Only London, of all the cities in the UK, has been termed a global city (Sassen, 1991). At the beginning of the twenty-first century, much of the rest of Britain, especially in the north, is still struggling with the effects of de-industrialisation. Far from building the new, networked and post-industrial cities of the future, it seems that the majority experience in Britain is of continuing to try to manage the legacy left by the industrial age. It is not clear whether the city-use zones, streets and housing patterns that were necessary to that age fit the work and industry patterns of the present or indeed if they can be adapted to future needs. In many ways, the contemporary city could be said to be in crisis. Urban problems are a recurring theme in popular discourse; recorded crime statistics remain higher in urban than in rural areas, many city communities are seen to be under great stress and the decline of city spaces and traditional routes to employment for the urban population continues to be a focus of concern. This chapter looks at the position of the contemporary city in Britain today. It examines three interrelated themes which have been key to the discussion around British cities over the last two decades: regeneration, division and privatisation. It concludes by asking how far we have moved towards addressing the urban problems of the past and embracing the urban possibilities of the future.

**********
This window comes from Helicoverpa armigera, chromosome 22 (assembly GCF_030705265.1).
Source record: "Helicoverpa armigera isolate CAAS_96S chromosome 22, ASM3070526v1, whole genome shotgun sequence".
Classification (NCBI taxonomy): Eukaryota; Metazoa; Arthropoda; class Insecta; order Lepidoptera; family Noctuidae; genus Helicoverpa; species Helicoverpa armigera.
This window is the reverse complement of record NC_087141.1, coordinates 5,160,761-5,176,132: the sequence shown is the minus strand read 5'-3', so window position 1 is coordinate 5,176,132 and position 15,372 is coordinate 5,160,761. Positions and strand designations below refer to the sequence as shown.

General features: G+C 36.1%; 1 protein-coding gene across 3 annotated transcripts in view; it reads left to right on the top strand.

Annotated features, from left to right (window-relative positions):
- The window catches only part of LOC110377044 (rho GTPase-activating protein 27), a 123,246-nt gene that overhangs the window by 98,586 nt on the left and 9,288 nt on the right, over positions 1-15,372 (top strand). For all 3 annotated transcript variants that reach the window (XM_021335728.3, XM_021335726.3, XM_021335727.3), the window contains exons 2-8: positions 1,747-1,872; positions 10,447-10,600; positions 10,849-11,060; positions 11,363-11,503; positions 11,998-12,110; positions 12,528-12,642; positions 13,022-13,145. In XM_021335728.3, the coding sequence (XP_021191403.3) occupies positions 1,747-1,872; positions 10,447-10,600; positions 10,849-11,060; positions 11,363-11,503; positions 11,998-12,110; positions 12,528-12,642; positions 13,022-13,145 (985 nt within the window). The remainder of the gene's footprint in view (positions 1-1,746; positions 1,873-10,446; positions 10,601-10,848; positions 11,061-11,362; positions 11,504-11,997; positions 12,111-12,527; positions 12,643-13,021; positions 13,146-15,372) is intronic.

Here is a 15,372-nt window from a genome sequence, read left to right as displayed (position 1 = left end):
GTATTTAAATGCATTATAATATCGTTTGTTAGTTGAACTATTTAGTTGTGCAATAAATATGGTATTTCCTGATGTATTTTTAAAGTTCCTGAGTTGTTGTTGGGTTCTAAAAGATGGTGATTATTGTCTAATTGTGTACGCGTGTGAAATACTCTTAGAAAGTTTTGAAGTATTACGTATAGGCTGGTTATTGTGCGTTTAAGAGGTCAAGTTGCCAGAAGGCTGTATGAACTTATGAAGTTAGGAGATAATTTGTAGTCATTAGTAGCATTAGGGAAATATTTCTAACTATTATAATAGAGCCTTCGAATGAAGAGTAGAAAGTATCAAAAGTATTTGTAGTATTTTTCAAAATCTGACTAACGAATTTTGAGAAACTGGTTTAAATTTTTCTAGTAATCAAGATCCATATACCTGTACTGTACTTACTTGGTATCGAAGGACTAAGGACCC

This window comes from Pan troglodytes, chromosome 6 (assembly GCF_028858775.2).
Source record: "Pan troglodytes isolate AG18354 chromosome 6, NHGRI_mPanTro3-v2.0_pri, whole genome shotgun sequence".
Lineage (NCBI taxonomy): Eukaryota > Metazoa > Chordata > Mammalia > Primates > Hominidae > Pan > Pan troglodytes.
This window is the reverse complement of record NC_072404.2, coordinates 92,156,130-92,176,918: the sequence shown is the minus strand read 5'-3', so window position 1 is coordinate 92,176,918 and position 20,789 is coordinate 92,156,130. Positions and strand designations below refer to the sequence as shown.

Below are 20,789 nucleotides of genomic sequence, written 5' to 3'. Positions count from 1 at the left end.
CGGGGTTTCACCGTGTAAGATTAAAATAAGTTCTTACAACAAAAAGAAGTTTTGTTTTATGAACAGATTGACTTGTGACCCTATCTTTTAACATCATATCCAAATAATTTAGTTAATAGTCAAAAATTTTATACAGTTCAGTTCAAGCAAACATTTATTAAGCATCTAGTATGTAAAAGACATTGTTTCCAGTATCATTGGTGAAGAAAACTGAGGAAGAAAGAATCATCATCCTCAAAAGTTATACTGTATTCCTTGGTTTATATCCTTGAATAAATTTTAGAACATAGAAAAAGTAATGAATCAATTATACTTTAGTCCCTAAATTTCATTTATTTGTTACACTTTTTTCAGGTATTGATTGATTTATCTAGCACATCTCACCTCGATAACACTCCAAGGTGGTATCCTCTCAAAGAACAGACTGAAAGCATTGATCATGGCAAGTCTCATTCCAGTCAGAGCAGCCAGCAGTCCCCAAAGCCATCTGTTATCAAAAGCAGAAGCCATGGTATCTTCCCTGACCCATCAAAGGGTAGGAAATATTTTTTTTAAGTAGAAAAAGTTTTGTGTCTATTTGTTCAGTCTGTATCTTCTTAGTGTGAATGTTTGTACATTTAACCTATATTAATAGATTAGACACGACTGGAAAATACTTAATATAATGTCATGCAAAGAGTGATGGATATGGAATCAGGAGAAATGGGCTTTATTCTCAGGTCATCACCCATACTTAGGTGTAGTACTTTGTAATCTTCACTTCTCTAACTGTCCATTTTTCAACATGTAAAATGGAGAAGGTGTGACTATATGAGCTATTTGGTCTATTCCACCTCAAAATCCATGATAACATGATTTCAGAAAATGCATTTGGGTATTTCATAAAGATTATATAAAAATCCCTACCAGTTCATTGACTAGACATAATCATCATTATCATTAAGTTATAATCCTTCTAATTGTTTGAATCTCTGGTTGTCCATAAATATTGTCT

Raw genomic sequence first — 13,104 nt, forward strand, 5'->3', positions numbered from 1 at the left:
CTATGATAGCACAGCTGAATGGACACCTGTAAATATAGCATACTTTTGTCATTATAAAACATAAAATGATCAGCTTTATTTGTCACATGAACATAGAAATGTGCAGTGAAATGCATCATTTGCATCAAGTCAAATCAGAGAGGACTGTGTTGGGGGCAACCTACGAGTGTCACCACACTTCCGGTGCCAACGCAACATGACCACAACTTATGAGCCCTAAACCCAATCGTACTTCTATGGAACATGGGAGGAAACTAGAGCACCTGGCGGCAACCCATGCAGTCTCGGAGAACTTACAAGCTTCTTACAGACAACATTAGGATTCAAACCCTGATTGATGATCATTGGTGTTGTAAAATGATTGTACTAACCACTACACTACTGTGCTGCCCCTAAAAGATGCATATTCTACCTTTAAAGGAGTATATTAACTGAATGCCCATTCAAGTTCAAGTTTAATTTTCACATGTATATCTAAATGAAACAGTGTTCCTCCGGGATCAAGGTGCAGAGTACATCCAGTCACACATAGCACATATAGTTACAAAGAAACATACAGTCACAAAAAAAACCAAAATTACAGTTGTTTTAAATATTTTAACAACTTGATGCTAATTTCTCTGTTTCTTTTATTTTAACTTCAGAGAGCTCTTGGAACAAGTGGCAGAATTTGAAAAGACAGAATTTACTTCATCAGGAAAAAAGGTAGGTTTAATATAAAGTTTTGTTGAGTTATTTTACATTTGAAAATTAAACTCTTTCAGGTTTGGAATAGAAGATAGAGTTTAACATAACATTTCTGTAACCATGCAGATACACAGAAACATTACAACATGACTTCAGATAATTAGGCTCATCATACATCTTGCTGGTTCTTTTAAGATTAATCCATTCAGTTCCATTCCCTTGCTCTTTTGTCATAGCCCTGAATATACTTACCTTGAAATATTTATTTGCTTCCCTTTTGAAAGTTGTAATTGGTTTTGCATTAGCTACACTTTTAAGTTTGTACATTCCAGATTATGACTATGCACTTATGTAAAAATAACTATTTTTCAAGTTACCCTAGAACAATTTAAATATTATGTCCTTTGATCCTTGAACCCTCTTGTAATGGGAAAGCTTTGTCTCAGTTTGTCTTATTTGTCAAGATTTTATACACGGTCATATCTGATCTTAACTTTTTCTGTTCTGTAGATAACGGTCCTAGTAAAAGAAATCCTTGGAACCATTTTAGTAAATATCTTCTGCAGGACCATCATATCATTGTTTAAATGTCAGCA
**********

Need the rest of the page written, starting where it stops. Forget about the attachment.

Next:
Many cities of the industrialisedWest have witnessed an intensification of urban problems in the last quarter of the twentieth century. Global economic transformations and industrial restructuring have seen former centres of wealth production slip inexorably into economic decline. Subsequent to this decline, and the withdrawal of capital and rising unemployment that have ensued as a consequence, the physical and social infrastructure of these spaces has also started to fail. The old sites of wealth production – the cities – have shown the earliest and most dramatic signs of decay. Dilapidated cityscapes, declining housing markets and rising crime rates have all been features of urban decline, making urban living unattractive to many and fuelling large-scale population movement towards the suburbs and away from city living altogether. Britain has offered no exception to this trend. The flight from British cities is now well documented.